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  • For years I’ve been looking for ways to track the feeding behavior of individual birds.

  • There's an incredible amount of information that we don't know, even about our most common feeder birds,

  • even here in North America where everybody’s feeding chickadees and cardinals.

  • It’s actually really hard to follow an individual bird over an extended period of time

  • and keep track of what it’s doing.

  • And bird the size of chickadees and nuthatches are way to small for GPS units and backpack receivers.

  • This little tag right here is a PIT tag, a passive integrated transponder.

  • RFID stands for radio frequency identification,

  • and this is what allows us to track the feeding behavior of birds in an unprecedented way.

  • I’m the Director of Project FeederWatch here at the Lab of Ornithology.

  • I got into ornithology because I like this,

  • I like being outside and I was really looking for a way to get outside.

  • and to do research that was related to feeder birds, to answer questions that we need to know about feeder birds.

  • So our whole set up here is we have a PVC tube that contains the birdseed.

  • This bin here is a waterproof container that holds all of the electronics.

  • This circle of wire here is actually the antenna that is creating the electromagnetic field

  • that’s probing the surrounding space for the presence of a PIT tag.

  • And whenever a bird lands on here to grab a seed, a bird that’s wearing a PIT tag,

  • it will absorb some of that electromagnetic energy

  • and send a signal back to the antenna,

  • which will then run down through this wire here onto our circuit board.

  • And it’s a pretty simple RIFD unit. It has a memory chip here,

  • and anytime a bird with a PIT tag lands on here,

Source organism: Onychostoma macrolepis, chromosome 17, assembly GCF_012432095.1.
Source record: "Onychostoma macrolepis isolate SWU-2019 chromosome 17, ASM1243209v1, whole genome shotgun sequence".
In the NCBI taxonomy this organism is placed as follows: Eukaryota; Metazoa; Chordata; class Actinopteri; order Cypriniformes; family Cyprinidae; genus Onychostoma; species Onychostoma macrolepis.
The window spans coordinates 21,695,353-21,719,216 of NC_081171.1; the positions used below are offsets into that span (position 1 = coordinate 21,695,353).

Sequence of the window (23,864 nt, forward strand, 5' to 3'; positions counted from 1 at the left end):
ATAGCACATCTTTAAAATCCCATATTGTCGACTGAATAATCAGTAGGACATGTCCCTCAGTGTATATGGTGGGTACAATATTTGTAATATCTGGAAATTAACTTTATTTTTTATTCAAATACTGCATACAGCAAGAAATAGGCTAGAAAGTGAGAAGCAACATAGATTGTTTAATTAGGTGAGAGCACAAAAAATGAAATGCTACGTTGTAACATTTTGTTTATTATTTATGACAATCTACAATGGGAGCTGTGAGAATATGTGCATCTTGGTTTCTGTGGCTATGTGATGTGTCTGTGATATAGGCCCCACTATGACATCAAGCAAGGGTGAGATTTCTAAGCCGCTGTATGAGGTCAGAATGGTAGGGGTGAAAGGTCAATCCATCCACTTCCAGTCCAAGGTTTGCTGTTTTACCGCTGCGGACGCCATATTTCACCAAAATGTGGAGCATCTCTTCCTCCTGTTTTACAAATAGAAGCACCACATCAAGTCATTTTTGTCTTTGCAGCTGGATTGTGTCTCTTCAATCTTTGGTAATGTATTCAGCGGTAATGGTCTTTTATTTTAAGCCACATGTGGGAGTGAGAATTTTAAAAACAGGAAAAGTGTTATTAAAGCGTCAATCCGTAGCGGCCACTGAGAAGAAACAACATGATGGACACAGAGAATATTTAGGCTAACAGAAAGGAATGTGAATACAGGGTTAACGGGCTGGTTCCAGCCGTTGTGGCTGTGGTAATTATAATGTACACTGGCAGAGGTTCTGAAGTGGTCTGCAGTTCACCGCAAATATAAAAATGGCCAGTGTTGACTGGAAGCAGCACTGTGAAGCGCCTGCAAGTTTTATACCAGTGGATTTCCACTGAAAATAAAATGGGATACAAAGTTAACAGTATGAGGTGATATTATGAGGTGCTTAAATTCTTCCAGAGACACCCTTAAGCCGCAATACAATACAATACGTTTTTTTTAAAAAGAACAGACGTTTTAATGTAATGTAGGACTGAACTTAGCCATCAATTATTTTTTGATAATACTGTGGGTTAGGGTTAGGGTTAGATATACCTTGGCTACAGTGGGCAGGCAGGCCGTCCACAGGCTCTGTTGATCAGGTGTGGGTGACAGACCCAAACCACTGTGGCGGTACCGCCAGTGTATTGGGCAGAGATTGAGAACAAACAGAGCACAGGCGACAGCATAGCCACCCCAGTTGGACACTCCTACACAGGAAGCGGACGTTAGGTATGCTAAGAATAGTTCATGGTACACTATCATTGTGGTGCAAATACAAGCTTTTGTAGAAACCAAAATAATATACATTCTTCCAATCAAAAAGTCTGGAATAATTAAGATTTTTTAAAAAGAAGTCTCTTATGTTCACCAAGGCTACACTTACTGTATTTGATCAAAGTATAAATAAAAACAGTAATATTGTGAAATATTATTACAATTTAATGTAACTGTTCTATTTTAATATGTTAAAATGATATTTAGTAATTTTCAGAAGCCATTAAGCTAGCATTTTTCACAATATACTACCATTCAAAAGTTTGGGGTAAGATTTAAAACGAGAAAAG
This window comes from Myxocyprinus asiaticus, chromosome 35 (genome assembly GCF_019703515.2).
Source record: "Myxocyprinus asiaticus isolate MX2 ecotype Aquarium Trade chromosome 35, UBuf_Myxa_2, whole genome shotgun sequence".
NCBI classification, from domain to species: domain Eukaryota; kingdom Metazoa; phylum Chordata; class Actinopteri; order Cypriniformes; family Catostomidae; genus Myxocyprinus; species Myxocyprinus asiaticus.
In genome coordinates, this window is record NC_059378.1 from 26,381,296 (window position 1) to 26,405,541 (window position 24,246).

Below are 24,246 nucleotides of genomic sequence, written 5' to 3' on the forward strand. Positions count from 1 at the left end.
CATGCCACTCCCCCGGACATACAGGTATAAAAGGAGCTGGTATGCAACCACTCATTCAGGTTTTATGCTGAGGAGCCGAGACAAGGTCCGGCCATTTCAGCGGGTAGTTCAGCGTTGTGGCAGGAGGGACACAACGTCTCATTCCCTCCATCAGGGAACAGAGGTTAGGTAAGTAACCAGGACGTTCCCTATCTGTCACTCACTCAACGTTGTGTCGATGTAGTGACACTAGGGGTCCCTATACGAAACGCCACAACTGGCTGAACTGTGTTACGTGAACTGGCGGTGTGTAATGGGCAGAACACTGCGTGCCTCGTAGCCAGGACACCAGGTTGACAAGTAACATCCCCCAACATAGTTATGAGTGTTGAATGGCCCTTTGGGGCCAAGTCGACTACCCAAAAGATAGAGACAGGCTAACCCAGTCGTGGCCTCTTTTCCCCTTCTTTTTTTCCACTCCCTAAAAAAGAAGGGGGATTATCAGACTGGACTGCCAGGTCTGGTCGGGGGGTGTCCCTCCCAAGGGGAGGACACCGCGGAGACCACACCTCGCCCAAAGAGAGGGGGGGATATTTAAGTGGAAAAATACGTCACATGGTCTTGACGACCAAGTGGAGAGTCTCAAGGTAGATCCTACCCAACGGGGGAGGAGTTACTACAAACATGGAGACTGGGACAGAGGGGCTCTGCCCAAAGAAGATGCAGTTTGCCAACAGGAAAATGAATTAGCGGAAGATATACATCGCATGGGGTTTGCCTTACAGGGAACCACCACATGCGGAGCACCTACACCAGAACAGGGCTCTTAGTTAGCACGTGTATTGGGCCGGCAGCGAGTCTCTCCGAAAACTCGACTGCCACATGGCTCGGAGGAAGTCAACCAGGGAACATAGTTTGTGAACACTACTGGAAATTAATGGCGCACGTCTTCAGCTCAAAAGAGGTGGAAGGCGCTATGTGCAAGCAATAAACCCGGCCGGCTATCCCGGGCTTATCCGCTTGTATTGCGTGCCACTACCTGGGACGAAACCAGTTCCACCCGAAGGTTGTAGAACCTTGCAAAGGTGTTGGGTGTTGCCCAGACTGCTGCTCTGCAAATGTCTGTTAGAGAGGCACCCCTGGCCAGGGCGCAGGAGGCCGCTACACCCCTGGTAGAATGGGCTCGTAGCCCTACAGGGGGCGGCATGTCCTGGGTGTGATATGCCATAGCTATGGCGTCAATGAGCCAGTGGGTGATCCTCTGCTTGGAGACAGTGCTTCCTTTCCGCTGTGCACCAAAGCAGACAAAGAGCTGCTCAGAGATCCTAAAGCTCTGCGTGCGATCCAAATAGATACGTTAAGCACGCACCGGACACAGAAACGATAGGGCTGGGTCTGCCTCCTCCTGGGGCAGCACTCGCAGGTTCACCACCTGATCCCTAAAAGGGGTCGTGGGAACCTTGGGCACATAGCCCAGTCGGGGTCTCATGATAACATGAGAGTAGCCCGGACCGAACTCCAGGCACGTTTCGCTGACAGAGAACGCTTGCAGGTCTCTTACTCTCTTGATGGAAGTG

• on the circuit board were recording the date,

  • the time to the second,

  • and the ID number of that bird.

  • One of the really neat things about the RIFD technology is that it’s been around since the 70s.

  • It’s not cutting edge technology, it’s in boxes that Walmart uses in distribution centers

  • that tracks the boxes, it’s in our passports.

  • So, passive integrated transponder technology is out there. It has widespread commercial use, which makes it cheap for us

  • because companies are using it like crazy.

  • When this technology came along and that light bulb went off

  • hey, we can actually use this to understand the behavior of the individual birds, around the clock

  • how they feed during the day, their daily patterns of foraging behavior,

  • how that changes throughout the course of the year, how birds switch their diet from season to season.

  • All of these questions we can look at because of these little PIT tags

  • that were putting on the legs of individual birds and tracking their individual behaviors.

  • Live long and prosper.

  • And students really love it.

  • Change the batteryconnect the circuit board to the computer.

  • 4,000 hits at this one.

  • Were tracking about 125 individual birds of four species

  • and from those 125 birds in the last two years we've recorded over

  • 2.2 million visits to the bird feeders that we have out in the woods here.

  • We were blown away and thrilled

  • with the amount of data coming in from this really simple technology.

  • And it's open up a whole world of new research and new avenues that we can travel down

  • and get students involved with to learn more about the natural world, focusing in on common backyard feeder birds

  • which are the model organisms for answering bigger scientific questions.

  • Well just put it back together,

  • fill it up with seed.

  • One of the great powers of citizen science is that weve got people out there

  • watching birds everywhere in all sorts of different ecosystems and environments.

  • And since this technology is relatively inexpensive

  • and easy to use, I think we have the potential to expand,

  • expand this research out and develop a network and answer some of those bigger questions.

For years I’ve been looking for ways to track the feeding behavior of individual birds.

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Tracking Backyard Birds

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    Why Why posted on 2013/03/24
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